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Understanding neutral hydrogen clustering during re-ionization

Upcoming observations of cosmic radio signals will mark the beginning of a new era in cosmology as they will provide a first glance on the neutral hydrogen distribution in the early universe. These observations will give us insights into a key process in the evolution of the universe – the reionization of the neutral hydrogen by the first stars and galaxies. The neutral hydrogen distribution can be observed via photons, which are emitted by neutral hydrogen atoms at the wavelength of 21cm and are redshifted to radio signals during their journey through the expanding universe before being observed on earth.

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A MaNGA view of how galaxies distribute in the mass-size plane

The universe houses hundreds of billions of galaxies with different color, sizes and morphologies. As seen in the Hubble Ultra-Deep Field (Figure 1): some galaxies appear to be red, nearly featureless and elliptical, while some have beautiful and blue spiral arms (spiral galaxies). Surprisingly these diverse galaxies follow simple global scaling relations. Recent work led by an PhD student, Hongyu Li (NAOC), Profs. Shude Mao (Tsinghua) and Michele Cappellari (Oxford) extended such scaling relations using spatially-resolved integral field unit data from MaNGA (Mapping Nearby Galaxies at Apache Point Observatory), one of the world-leading SDSS surveys. This study provides further constraints on how galaxies form and evolve.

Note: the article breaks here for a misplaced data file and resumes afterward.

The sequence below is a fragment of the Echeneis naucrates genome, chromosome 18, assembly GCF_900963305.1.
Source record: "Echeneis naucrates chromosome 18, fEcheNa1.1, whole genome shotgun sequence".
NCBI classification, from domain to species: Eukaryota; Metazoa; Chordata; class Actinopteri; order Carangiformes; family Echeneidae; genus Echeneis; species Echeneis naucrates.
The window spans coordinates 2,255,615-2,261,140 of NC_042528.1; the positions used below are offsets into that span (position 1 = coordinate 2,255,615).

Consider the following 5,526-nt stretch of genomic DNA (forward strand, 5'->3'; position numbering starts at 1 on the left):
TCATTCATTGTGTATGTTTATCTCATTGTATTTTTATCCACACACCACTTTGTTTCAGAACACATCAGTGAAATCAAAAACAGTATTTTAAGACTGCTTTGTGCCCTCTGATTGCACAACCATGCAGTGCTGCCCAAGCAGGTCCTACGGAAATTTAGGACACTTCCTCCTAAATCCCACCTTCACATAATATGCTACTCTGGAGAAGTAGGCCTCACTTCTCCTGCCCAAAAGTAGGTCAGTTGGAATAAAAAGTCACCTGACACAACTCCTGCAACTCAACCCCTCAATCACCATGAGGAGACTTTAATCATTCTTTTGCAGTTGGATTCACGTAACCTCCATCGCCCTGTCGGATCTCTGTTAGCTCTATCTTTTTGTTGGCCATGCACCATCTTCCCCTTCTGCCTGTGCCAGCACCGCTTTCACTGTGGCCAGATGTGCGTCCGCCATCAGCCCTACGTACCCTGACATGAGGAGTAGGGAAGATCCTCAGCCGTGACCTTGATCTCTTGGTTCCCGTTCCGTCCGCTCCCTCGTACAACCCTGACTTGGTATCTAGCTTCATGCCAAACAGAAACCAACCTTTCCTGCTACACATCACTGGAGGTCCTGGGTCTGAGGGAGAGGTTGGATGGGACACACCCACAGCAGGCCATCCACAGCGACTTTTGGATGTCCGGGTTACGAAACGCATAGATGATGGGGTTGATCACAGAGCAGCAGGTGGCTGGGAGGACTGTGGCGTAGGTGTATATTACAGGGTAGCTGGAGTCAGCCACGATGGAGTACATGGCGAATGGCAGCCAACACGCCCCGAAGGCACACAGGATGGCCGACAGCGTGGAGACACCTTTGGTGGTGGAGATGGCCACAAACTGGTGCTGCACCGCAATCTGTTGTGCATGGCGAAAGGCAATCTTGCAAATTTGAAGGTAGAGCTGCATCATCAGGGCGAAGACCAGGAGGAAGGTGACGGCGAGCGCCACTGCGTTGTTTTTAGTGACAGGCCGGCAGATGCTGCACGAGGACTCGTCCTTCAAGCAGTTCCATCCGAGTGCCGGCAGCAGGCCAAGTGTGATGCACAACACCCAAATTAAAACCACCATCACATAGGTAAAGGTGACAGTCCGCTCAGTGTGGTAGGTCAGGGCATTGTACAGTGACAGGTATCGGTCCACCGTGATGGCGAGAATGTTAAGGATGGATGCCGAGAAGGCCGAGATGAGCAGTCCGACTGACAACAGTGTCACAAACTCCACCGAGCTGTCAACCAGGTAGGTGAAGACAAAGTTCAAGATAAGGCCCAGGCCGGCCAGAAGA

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MaNGA reveals how galaxies stop forming stars